Even With Rationing, New Yorkers Face Long Lines To Buy Gas; Six Ways To Save Money At The Pump

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Courtesy of Forbes

Police patrol a Brooklyn, N.Y. gas station Nov. 10, where drivers are waiting two hours or more to fill the tank.

With persistent gas shortages in the wake of Hurricane Sandy, New York City imposed odd-even rationing this week. But drivers are still lining up for two hours or more to fill the tank, and many stations are closed because they have run out of fuel. Michele Berger, an associate editor at Audubon magazine, offers six ways to make every gallon go further. You can follow her on Twitter.

By Michele Berger

If your car’s running on empty, you’d better check your license plate–and the calendar–before you head to the pump. New York City implemented an odd-even refueling system starting yesterday, similar to the one put in place last week in 12 New Jersey counties. That means there’s a 50-50 chance you’ll have to wait until tomorrow to refuel.

This is the latest obstacle for drivers, who have consistently faced gas prices of $3 a gallon or higher since late-2010, according to the U.S. Energy Information Administration. Instead of ditching your wheels, try these six tips to save some dough at the station.

1. Get back to basics. In other words, drive carefully. “The foot on the gas pedal is what really determines the efficiency of your vehicle,” says Michael Calkins, manager of Approved Auto Repair for AAA. “Accelerate slowly, brake more gradually, anticipate traffic ahead, drive a little bit slower,” he adds. “All those things will increase your fuel economy.” Why? Because you waste gas when you drive aggressively. In fact, according to FuelEconomy.gov, a project of the Department of Energy (DOE) and the Environmental Protection Agency, you could save up to $1.15 per gallon by driving sensibly.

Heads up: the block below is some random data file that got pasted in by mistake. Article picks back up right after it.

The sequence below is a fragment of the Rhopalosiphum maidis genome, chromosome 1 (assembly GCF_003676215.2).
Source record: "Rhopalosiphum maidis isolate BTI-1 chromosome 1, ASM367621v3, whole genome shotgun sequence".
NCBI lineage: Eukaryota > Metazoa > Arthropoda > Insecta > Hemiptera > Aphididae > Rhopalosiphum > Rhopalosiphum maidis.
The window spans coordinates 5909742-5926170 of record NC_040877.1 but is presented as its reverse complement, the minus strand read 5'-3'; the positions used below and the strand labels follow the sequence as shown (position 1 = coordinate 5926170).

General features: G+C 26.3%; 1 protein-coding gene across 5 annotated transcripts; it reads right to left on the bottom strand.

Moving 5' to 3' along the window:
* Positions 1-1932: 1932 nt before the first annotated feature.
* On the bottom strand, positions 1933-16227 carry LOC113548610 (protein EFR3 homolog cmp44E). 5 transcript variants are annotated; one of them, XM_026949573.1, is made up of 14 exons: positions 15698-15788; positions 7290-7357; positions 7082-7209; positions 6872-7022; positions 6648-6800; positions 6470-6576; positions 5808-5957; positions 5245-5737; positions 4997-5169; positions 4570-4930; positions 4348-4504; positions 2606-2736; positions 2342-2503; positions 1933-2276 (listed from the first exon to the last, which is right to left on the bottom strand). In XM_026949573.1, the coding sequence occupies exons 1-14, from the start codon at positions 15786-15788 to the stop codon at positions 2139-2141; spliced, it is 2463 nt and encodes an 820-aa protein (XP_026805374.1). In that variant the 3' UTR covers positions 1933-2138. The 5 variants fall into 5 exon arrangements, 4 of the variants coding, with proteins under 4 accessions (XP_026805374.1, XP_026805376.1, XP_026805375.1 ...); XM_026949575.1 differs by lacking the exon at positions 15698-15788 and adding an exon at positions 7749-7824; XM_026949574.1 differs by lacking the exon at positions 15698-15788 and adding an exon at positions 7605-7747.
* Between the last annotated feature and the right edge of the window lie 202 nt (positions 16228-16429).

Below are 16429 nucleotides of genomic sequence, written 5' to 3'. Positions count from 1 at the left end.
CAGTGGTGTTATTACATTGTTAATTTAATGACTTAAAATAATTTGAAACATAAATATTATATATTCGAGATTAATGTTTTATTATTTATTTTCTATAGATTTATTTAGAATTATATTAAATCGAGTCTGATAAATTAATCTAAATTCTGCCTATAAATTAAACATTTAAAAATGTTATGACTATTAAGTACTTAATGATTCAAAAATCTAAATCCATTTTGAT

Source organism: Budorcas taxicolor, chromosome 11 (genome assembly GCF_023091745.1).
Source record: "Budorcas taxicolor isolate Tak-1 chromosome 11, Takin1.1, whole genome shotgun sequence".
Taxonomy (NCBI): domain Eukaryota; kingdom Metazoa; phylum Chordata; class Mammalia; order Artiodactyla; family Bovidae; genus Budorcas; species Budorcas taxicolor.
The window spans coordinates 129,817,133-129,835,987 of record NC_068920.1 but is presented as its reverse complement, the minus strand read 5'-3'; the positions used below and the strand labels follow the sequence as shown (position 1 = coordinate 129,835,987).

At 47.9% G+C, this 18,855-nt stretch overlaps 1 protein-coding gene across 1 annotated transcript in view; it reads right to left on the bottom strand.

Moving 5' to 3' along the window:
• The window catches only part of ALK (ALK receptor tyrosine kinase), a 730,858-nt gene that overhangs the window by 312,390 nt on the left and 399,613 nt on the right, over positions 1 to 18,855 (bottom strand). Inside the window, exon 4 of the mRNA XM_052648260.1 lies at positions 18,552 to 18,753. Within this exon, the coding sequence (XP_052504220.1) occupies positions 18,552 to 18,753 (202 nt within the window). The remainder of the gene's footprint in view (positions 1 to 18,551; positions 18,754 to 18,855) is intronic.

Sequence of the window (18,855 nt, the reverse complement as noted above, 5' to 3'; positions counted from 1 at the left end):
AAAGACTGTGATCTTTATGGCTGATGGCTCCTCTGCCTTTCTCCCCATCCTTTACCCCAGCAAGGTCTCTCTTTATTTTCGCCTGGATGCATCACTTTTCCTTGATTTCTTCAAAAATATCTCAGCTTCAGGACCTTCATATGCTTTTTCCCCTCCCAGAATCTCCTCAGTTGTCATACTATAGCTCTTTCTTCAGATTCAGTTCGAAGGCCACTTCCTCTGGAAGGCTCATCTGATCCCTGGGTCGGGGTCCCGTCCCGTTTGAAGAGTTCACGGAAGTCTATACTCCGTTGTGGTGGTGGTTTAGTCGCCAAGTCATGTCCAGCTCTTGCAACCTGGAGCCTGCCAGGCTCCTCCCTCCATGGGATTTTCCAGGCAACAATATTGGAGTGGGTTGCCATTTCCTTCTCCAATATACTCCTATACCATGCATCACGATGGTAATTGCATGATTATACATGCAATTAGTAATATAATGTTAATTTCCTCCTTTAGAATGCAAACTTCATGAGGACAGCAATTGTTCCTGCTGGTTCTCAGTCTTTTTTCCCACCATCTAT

2. Observe the speed limit. There are actual financial benefits to staying within the posted speeds, says Bo Saulsbury, a researcher at the DOE’s National Transportation Research Center (NTRC). “Gas mileage starts to decrease when you get above 55 miles per hour. Each 5 miles per hour you go above that is like paying an extra quarter per gallon of gas.” All told, this single step could save you 7% to 14% in fuel consumption, he adds.

3. Keep your car in tip-top shape. This includes inflating tires properly, using the appropriate grade motor oil, replacing parts when they require replacing. “Modern cars don’t need as much as maintenance as they did in the 1970s,” says Brian West, also an NTRC researcher. But “if your ‘check engine’ light is on, you definitely get it checked and make that go away.” Individually, each action won’t save you mounds of cash, but together they can really add up.

4. Lose pounds. Not you, your car. “You’re expending energy to accelerate the car with that extra weight,” West says. “An extra 100 pounds can reduce fuel economy by up to 2%.” He’s talking about items like car-top carriers; though it’s more efficient to use one than it is to drive two cars or a bigger vehicle, it’s not as efficient as a car without a full overhead bin.

5. Strategize. This may sound like more energy (no pun intended) than you’re willing to put into saving money on fuel. But planning ahead can be simple. For example, perhaps a colleague lives on your route to work. Any chance you could carpool? Maybe try out public transportation. Or what about switching vehicles with your spouse: Whoever has the farthest distance to go that day takes the more efficient car. At a minimum, think about all errands you want to accomplish in a single day and do them in one trip, starting with the farthest. “Several short trips taken from a cold start can use twice as much fuel as a longer, multi-purpose trip covering the same distance when the engine is warm,” notes FuelEconomy.gov.

6. Swap your ride. Of course, not everyone needs, or can afford, to make this type of purchase right now. But if you are in the market for a new car, listen up: “The vehicle you select has a huge effect on fuel economy,” Calkins says. Cars, in general, are getting more efficient, he adds, particularly with the 54-mpg fuel-efficiency standards the Obama Administration set this past August. FuelEconomy.gov offers gas-mileage estimates and other pertinent information for cars from 1984 through 2013. It’s worth a look; a car that gets 10 more miles per gallon could save you $4,365 over five years.

As we head into the holiday season—a time when many people take to the road—which tip sounds feasible to you? Do you have others to share? Tell us in the comments below.


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